In The Vegetarian – the award-winning novel by South Korean author Han Kang – a woman slowly turns into a tree, a process that is both erotically-charged and painful. ‘Leaves are growing out of my body, roots are sprouting out of my hands; they delve down into the earth. Endlessly, endlessly... yes, I spread my legs because I wanted flowers to bloom from my crotch. I spread them wide.’ Kang’s strange story speaks not only of the position of women and their bodies, but of the particular relationship to nature in Eastern cultures. 

In Japan, culture has long been intertwined with nature, perhaps no surprise on an archipelago that has been devastated by natural disasters over the centuries and still lives with the persistent threat of earthquakes, tsunamis and typhoons. The intrinsic importance of nature there has lead to the preservation of 65 per cent of the country’s landmass is still covered in forest, (in the UK, by comparison, the figure is 12 per cent).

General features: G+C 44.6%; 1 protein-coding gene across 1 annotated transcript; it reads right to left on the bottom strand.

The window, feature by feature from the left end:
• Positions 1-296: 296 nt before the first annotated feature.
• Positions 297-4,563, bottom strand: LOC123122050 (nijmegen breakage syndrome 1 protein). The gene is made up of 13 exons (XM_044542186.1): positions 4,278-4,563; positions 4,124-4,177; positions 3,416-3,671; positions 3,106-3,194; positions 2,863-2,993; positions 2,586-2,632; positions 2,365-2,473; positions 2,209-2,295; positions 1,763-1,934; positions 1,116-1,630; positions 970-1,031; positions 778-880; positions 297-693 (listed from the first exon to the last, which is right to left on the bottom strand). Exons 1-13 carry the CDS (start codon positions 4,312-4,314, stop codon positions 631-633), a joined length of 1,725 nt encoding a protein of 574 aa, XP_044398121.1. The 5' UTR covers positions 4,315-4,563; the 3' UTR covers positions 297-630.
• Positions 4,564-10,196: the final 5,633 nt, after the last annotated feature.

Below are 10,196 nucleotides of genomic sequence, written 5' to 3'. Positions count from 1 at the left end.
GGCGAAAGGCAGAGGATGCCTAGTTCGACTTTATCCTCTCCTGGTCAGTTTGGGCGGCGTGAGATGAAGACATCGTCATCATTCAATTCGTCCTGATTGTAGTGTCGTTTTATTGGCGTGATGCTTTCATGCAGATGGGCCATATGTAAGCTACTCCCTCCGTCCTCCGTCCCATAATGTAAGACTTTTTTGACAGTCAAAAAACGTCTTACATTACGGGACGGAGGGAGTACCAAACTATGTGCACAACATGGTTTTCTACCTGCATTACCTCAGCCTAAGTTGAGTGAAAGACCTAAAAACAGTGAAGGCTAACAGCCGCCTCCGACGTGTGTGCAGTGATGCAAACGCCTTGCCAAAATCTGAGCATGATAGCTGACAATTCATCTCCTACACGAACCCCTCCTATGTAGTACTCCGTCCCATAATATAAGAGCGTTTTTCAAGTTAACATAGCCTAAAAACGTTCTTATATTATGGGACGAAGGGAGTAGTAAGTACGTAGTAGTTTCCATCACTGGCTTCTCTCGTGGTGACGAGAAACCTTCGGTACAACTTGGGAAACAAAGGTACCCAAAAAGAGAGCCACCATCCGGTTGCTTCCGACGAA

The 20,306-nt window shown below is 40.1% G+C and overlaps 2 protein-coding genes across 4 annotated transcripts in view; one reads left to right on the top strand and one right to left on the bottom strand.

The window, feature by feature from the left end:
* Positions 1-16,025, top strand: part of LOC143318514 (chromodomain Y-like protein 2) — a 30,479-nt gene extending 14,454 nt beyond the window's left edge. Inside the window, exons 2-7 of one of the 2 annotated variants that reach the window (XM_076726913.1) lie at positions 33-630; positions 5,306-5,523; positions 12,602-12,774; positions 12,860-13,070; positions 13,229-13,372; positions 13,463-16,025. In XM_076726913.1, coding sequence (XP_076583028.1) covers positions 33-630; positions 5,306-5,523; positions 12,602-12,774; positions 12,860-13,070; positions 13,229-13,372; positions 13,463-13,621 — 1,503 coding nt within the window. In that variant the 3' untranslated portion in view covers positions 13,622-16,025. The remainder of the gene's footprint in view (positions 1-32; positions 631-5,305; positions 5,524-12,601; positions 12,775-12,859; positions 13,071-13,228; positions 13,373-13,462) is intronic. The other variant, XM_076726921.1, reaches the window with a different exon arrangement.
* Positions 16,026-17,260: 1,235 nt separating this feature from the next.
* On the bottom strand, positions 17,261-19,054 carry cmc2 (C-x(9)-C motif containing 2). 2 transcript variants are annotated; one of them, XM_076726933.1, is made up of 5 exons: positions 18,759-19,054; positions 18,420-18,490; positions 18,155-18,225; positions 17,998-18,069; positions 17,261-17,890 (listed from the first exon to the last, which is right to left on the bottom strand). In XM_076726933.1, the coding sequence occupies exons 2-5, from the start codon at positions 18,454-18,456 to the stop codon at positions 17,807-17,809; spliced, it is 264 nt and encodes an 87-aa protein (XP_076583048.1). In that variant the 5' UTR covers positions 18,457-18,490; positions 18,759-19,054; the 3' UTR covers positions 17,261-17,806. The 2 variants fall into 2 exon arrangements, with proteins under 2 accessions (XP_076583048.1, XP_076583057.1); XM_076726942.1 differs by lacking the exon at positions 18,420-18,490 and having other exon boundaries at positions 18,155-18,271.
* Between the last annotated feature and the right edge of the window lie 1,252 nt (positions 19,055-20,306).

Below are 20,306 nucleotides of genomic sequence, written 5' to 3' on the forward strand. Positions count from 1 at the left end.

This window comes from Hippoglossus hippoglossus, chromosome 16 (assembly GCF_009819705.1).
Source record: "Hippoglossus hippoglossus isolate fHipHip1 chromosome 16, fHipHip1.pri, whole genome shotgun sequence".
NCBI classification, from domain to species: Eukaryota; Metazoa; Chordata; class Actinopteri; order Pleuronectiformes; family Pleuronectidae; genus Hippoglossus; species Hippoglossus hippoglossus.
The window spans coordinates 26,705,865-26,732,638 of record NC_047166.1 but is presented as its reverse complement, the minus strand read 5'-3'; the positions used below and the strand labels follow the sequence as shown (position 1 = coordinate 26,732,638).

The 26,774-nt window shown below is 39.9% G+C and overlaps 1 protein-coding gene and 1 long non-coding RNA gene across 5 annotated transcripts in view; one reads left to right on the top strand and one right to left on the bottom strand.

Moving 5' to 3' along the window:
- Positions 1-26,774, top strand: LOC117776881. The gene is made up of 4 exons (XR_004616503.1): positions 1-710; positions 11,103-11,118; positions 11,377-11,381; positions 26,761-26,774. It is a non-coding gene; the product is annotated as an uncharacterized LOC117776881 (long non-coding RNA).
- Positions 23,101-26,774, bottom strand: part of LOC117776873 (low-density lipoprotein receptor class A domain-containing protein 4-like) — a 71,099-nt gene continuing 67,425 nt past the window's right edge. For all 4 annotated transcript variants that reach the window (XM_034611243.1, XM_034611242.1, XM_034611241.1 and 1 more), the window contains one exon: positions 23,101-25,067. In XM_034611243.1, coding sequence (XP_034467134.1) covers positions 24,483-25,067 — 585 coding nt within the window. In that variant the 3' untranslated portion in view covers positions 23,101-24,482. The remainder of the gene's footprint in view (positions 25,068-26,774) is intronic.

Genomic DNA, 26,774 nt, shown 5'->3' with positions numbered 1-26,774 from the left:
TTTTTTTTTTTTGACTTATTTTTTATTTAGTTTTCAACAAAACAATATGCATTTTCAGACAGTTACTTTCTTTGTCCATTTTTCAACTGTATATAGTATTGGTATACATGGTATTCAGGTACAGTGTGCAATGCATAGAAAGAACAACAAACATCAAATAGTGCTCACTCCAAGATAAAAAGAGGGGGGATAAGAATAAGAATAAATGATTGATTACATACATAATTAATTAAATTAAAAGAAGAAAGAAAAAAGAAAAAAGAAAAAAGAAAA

‘There is a clear understanding [in Japan] of the interconnectedness between nature and human prosperity,’ says photographer Lena C Emery, ‘unlike a lot of Western philosophy, which has through the influence of Christianity and many other factors created more of a binary disconnect, unnecessarily perpetuating this nature versus culture dichotomy.’

To wit, Emery’s luscious second monograph, Yuka & the Forest, situates us in the heart of the sacred forest. One of the most mystical and mythologised locations in Japanese folklore and tradition, the forest is also the centre of the shinto religion. What resonates first in the photographs is the profound stillness of this untouched wooded area – somewhere in a remote rural area of Japan – so removed from human activity.

The artist then introduces her fictional protagonist – Yuka – a solitary and poetic figure like Virgil in Dante’s Inferno, on a journey, apparently in search of some spiritual essence or truth, alone and contemplative. Juxtaposed with images surveying a traditional Japanese home in the country, Emery reminds us of the way nature is a force that pervades all aspects of Japanese life. From architecture and design, to the way food is prepared and flowers are arranged, nature is embedded in their being.

Still, in the narration of words and pictures, there are also hints of sadness in the emotional connection with a vanishing landscape, harmed by humankind. ‘My mind burned by a vision of a forest that once stood so tall and then was gone.’ §